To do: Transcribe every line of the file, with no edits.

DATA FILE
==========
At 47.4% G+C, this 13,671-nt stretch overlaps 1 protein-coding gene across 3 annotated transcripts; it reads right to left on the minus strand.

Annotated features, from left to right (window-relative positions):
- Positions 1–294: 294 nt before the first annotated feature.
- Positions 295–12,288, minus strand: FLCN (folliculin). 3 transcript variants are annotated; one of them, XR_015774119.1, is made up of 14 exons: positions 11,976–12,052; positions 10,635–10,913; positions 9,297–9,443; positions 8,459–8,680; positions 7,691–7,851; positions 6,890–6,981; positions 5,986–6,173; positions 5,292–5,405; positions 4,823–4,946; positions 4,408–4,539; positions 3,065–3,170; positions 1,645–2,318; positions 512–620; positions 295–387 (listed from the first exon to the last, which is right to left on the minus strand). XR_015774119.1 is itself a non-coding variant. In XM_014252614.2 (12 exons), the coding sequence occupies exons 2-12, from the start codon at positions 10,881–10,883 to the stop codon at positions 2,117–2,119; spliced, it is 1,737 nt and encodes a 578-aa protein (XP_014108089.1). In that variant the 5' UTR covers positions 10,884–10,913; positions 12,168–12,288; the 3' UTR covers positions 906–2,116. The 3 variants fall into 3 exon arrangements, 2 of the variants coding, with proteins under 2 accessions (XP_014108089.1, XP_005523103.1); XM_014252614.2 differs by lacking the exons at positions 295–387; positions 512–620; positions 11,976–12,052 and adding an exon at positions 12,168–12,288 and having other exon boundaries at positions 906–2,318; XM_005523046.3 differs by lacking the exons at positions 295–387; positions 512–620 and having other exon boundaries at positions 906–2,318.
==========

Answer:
At 47.4% G+C, this 13,671-nt stretch overlaps 1 protein-coding gene across 3 annotated transcripts; it reads right to left on the minus strand.

Annotated features, from left to right (window-relative positions):
- Positions 1–294: 294 nt before the first annotated feature.
- Positions 295–12,288, minus strand: FLCN (folliculin). 3 transcript variants are annotated; one of them, XR_015774119.1, is made up of 14 exons: positions 11,976–12,052; positions 10,635–10,913; positions 9,297–9,443; positions 8,459–8,680; positions 7,691–7,851; positions 6,890–6,981; positions 5,986–6,173; positions 5,292–5,405; positions 4,823–4,946; positions 4,408–4,539; positions 3,065–3,170; positions 1,645–2,318; positions 512–620; positions 295–387 (listed from the first exon to the last, which is right to left on the minus strand). XR_015774119.1 is itself a non-coding variant. In XM_014252614.2 (12 exons), the coding sequence occupies exons 2-12, from the start codon at positions 10,881–10,883 to the stop codon at positions 2,117–2,119; spliced, it is 1,737 nt and encodes a 578-aa protein (XP_014108089.1). In that variant the 5' UTR covers positions 10,884–10,913; positions 12,168–12,288; the 3' UTR covers positions 906–2,116. The 3 variants fall into 3 exon arrangements, 2 of the variants coding, with proteins under 2 accessions (XP_014108089.1, XP_005523103.1); XM_014252614.2 differs by lacking the exons at positions 295–387; positions 512–620; positions 11,976–12,052 and adding an exon at positions 12,168–12,288 and having other exon boundaries at positions 906–2,318; XM_005523046.3 differs by lacking the exons at positions 295–387; positions 512–620 and having other exon boundaries at positions 906–2,318.